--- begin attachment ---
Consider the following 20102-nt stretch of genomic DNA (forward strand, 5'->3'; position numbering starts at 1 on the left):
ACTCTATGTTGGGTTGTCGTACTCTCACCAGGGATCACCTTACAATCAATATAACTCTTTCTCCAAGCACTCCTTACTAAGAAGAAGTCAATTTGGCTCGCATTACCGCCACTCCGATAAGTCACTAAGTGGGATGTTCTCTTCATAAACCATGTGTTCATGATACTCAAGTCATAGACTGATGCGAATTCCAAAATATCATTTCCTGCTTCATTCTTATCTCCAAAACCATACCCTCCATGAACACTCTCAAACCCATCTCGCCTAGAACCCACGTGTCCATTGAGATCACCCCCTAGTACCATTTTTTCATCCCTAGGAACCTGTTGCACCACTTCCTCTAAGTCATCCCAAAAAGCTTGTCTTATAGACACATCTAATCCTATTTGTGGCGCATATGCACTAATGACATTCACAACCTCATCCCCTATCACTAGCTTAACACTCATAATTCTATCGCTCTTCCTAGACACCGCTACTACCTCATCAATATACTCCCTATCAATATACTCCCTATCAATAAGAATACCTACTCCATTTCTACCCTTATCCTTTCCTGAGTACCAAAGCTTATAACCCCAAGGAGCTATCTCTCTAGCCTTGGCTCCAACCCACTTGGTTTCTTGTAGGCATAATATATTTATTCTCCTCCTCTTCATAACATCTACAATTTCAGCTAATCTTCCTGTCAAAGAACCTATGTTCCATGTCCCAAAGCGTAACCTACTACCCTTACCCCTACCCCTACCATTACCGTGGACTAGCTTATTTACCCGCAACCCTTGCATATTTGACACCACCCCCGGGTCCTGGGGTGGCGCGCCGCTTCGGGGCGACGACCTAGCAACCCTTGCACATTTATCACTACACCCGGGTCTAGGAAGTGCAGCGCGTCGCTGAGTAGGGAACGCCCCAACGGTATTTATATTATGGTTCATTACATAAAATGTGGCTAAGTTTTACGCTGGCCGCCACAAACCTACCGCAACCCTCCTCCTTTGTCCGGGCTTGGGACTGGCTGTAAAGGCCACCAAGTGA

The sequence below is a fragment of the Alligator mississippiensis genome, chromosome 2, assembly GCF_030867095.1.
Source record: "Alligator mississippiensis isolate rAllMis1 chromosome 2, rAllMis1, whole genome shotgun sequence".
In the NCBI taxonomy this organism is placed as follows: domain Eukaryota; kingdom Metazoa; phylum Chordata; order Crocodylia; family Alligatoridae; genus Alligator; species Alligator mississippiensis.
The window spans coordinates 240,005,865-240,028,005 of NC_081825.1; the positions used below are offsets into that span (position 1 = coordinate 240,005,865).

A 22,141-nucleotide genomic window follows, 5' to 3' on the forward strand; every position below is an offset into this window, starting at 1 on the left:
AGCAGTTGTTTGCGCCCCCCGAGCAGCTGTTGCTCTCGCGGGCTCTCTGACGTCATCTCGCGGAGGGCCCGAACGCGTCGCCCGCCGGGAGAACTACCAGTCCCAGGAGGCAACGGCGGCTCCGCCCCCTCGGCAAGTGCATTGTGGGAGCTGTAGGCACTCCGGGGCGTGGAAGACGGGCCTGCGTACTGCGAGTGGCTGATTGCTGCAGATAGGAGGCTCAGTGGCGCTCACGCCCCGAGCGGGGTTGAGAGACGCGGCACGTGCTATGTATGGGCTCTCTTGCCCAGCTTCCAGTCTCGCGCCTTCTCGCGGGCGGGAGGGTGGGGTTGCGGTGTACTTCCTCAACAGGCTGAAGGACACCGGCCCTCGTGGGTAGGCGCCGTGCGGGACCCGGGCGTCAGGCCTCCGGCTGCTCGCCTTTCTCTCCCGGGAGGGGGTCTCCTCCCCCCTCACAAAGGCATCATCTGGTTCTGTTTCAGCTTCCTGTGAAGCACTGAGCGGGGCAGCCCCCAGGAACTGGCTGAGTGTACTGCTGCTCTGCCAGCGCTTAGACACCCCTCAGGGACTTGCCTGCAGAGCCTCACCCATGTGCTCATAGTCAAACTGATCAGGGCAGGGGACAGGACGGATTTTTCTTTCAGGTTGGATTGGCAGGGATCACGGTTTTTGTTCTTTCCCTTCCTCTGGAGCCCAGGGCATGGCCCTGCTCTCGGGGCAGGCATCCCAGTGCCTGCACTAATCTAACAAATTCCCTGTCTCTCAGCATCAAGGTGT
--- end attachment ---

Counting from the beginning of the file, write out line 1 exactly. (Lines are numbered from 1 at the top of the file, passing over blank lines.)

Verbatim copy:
Consider the following 20102-nt stretch of genomic DNA (forward strand, 5'->3'; position numbering starts at 1 on the left):